Carl H. Lindner College of BusinessCarl H. Lindner College of BusinessUniversity of Cincinnati

Carl H. Lindner College of Business

Adam Olson, PhD, CPA

Assistant Professor
Professional Summary
Adam Olson received a bachelors degree in economics from Brigham Young University, a masters degree in accounting from the University of Texas at Austin, and a PhD in accounting from Texas A&M University. He enjoys research and teaching and spends his spare time with his wife and four sons.
Contact Information
E-mail:
Office:
326 Carl H. Lindner Hall
Phone:
513-556-4647
Fax:
513-556-6278
Teaching Interest
  • Taxation
Research Interest
  • How tax and accounting impacts business decisions and outcomes.
Education

Institution:
Texas A&M University
Major:
Accounting
Completed:
2015
Degree:
Ph D


Institution:
University of Texas at Austin
Major:
Accounting
Completed:
2008
Degree:
Other


Institution:
Brigham Young University
Major:
Economics
Completed:
2007
Degree:
BA


Published Contributions

Adam Olson, Sean McGuire, Stevanie Neuman, Thomas Omer,  (2016). Do Investors Use Prior Tax Avoidance when Pricing Tax Loss Carryforwards?. Journal of the American Taxation Association, 27-49.


Adam Olson, Brant Christensen, Thomas Omer,  (2015). The Role of Audit Firm Expertise and Knowledge Spillover in Mitigating Earnings Management through the Tax Accounts. Journal of the American Taxation Association, 3-36.



Accepted Contributions



Research in progress

Title:
Deja Vu: The Effect of Executives and Directors with S&L Crisis Experience on Bank Outcomes around the Global Financial Crisis

Description:
Anecdotal and empirical evidence suggest virtually no one anticipated the global financial crisis (GFC). However, bank executives and directors with previous experience leading banks through a crisis may have been better able to anticipate and effectively respond to the GFC. We examine whether bank performance and risk taking are affected by having executives or directors who previously served as bank executives or directors during the banking crises of the 1980’s and early 1990’s. Controlling for executive and director characteristics such as age and general experience, we find banks led by executives and directors with previous bank crisis experience exhibit stronger performance and lower risk taking immediately before and during the GFC. Our results are robust to additional specifications and analysis including using propensity-score matched samples. Collectively, our results suggest these individuals were able to learn from prior crisis experience and at least partially mitigate the negative effects of the GFC.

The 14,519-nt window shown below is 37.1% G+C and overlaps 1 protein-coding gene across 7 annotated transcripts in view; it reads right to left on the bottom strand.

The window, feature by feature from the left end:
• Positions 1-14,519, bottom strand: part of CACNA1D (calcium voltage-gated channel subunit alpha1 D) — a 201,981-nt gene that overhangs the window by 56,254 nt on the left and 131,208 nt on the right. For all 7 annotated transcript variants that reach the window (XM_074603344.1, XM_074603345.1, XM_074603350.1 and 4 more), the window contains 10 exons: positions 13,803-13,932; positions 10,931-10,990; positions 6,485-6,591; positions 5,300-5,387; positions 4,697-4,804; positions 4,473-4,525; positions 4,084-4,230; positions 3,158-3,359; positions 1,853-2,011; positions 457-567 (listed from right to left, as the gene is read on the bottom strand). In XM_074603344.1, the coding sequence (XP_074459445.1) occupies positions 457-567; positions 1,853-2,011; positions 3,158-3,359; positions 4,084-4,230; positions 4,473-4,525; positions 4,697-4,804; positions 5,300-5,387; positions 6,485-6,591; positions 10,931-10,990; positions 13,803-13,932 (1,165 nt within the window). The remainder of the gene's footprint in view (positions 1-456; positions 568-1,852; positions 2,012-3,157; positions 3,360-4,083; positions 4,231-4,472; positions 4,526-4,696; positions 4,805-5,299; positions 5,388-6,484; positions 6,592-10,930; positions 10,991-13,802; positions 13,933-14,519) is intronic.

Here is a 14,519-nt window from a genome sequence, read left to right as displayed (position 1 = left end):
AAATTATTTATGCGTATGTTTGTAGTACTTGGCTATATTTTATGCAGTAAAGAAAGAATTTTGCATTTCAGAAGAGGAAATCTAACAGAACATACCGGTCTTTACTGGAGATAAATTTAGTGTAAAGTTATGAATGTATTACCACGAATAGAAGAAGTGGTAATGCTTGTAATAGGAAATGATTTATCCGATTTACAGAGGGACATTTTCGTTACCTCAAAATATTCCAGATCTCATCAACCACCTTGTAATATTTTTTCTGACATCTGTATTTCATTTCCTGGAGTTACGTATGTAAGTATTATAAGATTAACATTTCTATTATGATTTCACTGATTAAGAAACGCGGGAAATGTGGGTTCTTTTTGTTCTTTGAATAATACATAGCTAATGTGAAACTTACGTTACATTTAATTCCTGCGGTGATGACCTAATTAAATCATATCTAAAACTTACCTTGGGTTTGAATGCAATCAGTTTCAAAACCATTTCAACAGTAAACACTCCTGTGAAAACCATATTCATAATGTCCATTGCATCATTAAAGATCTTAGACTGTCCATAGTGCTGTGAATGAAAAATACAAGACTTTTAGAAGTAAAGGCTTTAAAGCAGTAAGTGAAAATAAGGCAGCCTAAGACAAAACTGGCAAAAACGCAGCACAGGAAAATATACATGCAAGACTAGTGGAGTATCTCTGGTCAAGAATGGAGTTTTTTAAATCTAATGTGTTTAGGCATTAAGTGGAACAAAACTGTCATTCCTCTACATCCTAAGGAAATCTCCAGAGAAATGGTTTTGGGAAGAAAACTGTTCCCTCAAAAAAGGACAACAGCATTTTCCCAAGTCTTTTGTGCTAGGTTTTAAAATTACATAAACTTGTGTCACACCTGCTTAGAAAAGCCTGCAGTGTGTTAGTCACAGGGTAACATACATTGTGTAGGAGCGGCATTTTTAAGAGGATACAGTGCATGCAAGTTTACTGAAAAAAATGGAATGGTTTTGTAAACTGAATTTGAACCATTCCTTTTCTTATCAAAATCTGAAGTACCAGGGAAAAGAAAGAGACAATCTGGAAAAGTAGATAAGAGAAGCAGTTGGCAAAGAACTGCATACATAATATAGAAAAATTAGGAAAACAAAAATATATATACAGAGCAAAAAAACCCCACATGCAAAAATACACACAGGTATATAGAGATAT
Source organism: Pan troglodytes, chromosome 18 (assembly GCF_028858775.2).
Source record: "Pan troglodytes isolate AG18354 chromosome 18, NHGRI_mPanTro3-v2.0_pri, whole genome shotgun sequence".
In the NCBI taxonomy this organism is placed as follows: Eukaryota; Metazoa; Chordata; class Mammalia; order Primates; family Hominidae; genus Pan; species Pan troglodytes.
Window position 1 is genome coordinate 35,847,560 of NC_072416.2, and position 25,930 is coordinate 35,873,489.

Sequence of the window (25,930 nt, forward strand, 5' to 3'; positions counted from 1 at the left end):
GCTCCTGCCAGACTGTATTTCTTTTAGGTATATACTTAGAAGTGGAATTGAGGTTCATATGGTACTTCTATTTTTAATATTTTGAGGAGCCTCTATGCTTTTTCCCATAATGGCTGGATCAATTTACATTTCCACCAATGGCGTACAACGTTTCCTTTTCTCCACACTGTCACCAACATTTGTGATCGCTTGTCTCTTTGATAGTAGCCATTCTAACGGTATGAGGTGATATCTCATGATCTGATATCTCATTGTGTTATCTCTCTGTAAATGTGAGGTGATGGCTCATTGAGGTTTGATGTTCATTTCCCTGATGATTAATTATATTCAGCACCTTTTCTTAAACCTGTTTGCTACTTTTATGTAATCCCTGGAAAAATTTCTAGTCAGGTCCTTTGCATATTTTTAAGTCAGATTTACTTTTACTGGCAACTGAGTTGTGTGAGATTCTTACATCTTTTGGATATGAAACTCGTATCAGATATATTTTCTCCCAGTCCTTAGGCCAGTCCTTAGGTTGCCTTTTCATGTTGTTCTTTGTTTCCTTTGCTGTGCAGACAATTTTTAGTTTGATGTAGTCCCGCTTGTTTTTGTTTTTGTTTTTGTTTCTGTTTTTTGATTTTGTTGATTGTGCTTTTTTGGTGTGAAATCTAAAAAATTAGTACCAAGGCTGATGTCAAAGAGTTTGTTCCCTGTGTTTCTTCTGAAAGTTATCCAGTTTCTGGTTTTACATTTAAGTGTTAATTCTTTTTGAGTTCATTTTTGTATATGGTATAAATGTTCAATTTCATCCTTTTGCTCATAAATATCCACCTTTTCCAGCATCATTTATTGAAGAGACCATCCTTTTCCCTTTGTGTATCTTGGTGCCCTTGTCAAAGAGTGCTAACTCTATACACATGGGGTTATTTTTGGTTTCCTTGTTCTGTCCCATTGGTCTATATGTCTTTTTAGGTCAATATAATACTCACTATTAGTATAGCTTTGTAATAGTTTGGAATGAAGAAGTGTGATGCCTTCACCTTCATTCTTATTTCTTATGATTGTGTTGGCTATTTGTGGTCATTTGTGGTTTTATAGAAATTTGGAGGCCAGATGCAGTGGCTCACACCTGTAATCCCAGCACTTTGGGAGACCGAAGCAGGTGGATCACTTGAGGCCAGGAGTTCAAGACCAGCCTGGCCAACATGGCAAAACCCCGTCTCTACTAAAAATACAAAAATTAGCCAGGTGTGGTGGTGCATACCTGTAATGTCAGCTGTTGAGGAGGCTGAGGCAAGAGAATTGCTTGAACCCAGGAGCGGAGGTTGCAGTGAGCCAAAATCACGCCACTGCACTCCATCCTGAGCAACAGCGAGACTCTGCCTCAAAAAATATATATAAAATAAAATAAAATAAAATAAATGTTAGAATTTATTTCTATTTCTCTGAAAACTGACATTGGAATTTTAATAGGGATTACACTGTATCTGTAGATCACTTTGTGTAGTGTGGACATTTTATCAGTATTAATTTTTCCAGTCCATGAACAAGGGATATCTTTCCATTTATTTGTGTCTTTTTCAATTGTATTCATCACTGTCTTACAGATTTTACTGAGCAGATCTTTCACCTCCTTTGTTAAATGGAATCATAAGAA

Status:
On-Going

Research Type:
Scholarly


Title:
Examining the Academic Labor Market

Description:
We examine the accounting academic labor market.

Status:
On-Going

Research Type:
Scholarly


Title:
Investors and Boards Reactions to Accounting for Income Tax Failures

Description:
We examine stock market reactions and CFO turnover after material control weaknesses and restatements due to accounting for income taxes. Prior research provides mixed evidence about the seriousness of these accounting failures. We find evidence consistent with the stock market treating accounting for income tax failures the same as other accounting failures. We then find evidence that CFO turnover is less than expected after accounting for income tax control weaknesses but more than expected after accounting for income tax restatements. Additional analysis suggests that this pattern of CFO turnover is not due simply to the complexity of accounting for income taxes, but rather other idiosyncrasies of accounting for income taxes such as timing and in house talent.